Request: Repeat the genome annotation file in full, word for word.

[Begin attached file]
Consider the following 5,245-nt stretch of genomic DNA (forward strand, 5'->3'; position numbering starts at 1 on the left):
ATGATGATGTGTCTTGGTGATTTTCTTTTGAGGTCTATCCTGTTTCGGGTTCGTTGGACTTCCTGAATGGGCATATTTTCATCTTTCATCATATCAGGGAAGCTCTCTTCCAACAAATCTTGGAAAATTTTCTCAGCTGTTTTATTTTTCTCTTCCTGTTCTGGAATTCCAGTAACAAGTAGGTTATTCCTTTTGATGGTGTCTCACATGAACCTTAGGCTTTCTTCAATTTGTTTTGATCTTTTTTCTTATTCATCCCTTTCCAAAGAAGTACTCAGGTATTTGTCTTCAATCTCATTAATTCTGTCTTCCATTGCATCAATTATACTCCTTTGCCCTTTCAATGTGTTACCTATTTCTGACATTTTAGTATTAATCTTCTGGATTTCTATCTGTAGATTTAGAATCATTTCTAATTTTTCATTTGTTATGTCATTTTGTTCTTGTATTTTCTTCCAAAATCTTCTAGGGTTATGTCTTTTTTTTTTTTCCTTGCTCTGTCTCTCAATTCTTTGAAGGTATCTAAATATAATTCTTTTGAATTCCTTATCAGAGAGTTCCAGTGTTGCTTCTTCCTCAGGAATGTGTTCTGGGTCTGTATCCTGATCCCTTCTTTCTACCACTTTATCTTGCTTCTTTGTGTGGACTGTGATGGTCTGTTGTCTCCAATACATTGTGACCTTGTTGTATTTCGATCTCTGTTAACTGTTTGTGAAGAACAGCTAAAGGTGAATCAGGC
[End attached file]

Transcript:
Consider the following 5,245-nt stretch of genomic DNA (forward strand, 5'->3'; position numbering starts at 1 on the left):
ATGATGATGTGTCTTGGTGATTTTCTTTTGAGGTCTATCCTGTTTCGGGTTCGTTGGACTTCCTGAATGGGCATATTTTCATCTTTCATCATATCAGGGAAGCTCTCTTCCAACAAATCTTGGAAAATTTTCTCAGCTGTTTTATTTTTCTCTTCCTGTTCTGGAATTCCAGTAACAAGTAGGTTATTCCTTTTGATGGTGTCTCACATGAACCTTAGGCTTTCTTCAATTTGTTTTGATCTTTTTTCTTATTCATCCCTTTCCAAAGAAGTACTCAGGTATTTGTCTTCAATCTCATTAATTCTGTCTTCCATTGCATCAATTATACTCCTTTGCCCTTTCAATGTGTTACCTATTTCTGACATTTTAGTATTAATCTTCTGGATTTCTATCTGTAGATTTAGAATCATTTCTAATTTTTCATTTGTTATGTCATTTTGTTCTTGTATTTTCTTCCAAAATCTTCTAGGGTTATGTCTTTTTTTTTTTTCCTTGCTCTGTCTCTCAATTCTTTGAAGGTATCTAAATATAATTCTTTTGAATTCCTTATCAGAGAGTTCCAGTGTTGCTTCTTCCTCAGGAATGTGTTCTGGGTCTGTATCCTGATCCCTTCTTTCTACCACTTTATCTTGCTTCTTTGTGTGGACTGTGATGGTCTGTTGTCTCCAATACATTGTGACCTTGTTGTATTTCGATCTCTGTTAACTGTTTGTGAAGAACAGCTAAAGGTGAATCAGGC